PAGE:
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RCM: How to apply Reliability Centered Maintenance

RCM (Reliability Centered Maintenance) or MCC (Manutenção Centrada na Confiabilidade) was a strategy developed by the American Army when they were studying a way to keep their military equipment in operation for longer in a cheaper and more efficient way. Curious, right?

The concept involves a maintenance policy structured to choose the maintenance activities needed to keep the availability and reliability of any production process, in a way it reduces to a minimum the asset’s life cycle cost. In practice, it ensured such great results that over the years it evolved into one of the most efficient strategies for industries to apply to their equipment. But what did they find out?

What they realized and learned was that there is a difference between doing what has to be done and what can be done in maintenance. Several managers make a mistake when choosing, for example, corrective maintenance (can be done) for a piece of equipment of high criticality, when in fact what should have been done instead was predictive maintenance for that type of asset. That makes them spend too much money on maintenance and still doesn’t help them reach the desirable levels of availability and reliability in the process. RCM changes this scenario by choosing one strategy for each asset, aiming at preserving its function in a given process.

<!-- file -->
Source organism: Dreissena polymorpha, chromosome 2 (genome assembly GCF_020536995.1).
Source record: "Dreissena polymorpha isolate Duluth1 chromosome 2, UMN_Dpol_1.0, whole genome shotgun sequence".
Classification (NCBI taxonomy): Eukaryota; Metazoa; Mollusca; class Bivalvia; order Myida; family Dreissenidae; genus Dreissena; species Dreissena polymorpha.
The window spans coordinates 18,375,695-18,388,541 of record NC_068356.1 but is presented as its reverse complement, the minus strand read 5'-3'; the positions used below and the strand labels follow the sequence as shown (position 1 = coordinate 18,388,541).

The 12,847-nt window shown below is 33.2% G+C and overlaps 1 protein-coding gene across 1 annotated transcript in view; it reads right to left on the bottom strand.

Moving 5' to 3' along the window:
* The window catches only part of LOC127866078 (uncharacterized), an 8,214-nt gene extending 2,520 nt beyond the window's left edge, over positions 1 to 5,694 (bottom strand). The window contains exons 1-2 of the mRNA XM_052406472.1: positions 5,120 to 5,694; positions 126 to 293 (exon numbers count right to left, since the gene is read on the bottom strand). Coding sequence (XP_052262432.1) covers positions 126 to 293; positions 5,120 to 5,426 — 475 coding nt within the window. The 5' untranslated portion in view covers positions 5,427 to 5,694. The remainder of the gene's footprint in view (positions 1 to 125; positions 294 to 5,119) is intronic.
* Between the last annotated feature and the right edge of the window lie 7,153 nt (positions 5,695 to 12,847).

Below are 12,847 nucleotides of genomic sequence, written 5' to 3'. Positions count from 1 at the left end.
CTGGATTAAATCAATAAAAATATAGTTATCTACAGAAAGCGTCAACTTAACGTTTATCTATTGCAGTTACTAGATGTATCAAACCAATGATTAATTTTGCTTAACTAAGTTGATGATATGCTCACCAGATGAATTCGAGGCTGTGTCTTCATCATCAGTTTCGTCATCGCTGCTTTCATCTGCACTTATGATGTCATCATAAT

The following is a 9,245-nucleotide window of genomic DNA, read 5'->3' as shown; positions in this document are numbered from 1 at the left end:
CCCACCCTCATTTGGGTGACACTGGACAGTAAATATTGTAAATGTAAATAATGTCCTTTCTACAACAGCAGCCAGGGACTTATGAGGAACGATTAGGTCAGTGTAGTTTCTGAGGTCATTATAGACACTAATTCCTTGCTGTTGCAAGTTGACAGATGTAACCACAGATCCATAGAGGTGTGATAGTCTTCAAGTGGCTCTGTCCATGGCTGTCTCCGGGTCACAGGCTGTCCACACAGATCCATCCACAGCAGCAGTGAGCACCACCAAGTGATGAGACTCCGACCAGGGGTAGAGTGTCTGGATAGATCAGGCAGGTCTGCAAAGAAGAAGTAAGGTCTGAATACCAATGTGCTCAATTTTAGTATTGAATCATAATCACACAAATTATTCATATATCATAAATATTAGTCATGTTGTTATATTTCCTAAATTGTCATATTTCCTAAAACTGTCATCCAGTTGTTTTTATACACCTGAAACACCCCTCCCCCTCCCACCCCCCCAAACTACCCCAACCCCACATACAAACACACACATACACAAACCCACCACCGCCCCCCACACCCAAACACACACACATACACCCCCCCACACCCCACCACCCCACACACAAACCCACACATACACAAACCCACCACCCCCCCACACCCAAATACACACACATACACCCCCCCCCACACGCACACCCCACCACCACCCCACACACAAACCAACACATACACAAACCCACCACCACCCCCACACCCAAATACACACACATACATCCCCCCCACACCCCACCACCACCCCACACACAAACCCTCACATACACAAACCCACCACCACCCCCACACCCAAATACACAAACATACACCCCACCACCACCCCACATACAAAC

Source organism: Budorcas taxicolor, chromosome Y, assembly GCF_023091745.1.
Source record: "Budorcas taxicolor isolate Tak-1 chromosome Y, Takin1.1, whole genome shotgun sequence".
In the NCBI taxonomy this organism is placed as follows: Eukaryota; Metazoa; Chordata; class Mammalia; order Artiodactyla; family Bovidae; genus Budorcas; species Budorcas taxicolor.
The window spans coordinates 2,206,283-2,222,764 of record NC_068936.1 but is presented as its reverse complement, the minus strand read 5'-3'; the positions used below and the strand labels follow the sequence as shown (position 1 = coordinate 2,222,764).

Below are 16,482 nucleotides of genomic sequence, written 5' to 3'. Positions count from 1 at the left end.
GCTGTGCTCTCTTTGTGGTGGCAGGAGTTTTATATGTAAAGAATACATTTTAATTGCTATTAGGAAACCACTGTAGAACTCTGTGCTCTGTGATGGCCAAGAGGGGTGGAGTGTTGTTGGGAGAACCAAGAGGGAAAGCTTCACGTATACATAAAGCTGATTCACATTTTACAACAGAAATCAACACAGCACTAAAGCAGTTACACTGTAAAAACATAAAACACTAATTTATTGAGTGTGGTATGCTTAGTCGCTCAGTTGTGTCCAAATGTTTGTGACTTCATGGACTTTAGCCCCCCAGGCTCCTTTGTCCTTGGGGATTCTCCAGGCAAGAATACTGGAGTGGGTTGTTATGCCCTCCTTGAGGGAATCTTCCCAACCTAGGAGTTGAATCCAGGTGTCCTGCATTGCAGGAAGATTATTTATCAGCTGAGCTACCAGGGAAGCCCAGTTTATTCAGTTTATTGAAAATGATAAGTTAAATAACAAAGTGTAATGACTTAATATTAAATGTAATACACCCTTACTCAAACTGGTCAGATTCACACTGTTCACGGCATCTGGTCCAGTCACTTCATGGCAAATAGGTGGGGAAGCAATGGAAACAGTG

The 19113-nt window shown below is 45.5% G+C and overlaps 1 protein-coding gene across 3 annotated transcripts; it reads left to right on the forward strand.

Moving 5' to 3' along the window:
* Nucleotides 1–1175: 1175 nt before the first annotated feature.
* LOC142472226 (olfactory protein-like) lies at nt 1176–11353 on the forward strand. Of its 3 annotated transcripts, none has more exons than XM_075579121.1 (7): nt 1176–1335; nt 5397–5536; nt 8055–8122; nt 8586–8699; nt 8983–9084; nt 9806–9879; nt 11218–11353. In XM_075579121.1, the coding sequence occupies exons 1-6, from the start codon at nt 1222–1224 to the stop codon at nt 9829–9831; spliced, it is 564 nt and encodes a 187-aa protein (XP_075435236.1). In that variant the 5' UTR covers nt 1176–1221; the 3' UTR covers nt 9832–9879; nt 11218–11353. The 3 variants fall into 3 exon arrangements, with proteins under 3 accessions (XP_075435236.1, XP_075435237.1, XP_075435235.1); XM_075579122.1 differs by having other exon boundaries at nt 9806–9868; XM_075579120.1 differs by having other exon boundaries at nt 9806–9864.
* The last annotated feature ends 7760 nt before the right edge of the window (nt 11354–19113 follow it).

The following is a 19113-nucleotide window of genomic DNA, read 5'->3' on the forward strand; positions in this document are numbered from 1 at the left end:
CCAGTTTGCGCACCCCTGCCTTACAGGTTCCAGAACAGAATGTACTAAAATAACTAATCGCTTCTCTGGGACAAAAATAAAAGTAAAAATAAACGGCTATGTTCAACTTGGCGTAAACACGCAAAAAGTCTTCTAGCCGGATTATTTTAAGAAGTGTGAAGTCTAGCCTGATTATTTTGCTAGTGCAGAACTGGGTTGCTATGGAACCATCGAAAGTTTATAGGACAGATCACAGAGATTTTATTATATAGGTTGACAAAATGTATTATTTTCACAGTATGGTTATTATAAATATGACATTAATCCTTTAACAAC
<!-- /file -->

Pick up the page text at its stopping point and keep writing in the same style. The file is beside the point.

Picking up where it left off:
Ready to make your machines more reliable and available? For you to learn how to implement RCM in your installation, we created a simple step-by-step route to follow. But before, let’s learn a little more about the objective of reliability-centered maintenance.

The main focus of RCM

The main focus of RCM is to reduce as much as possible the LCC (life cycle cost) of the asset. Why?

The main focus of RCM

The LCC is the sum of all costs with the equipment, from its specification, installation, operation, and maintenance until its decommissioning, uninstallation, and disposal. That means it gathers all the costs with a machine. Acting towards the LCC reduction, the reliability centered maintenance becomes one of the most profitable maintenance models that exist.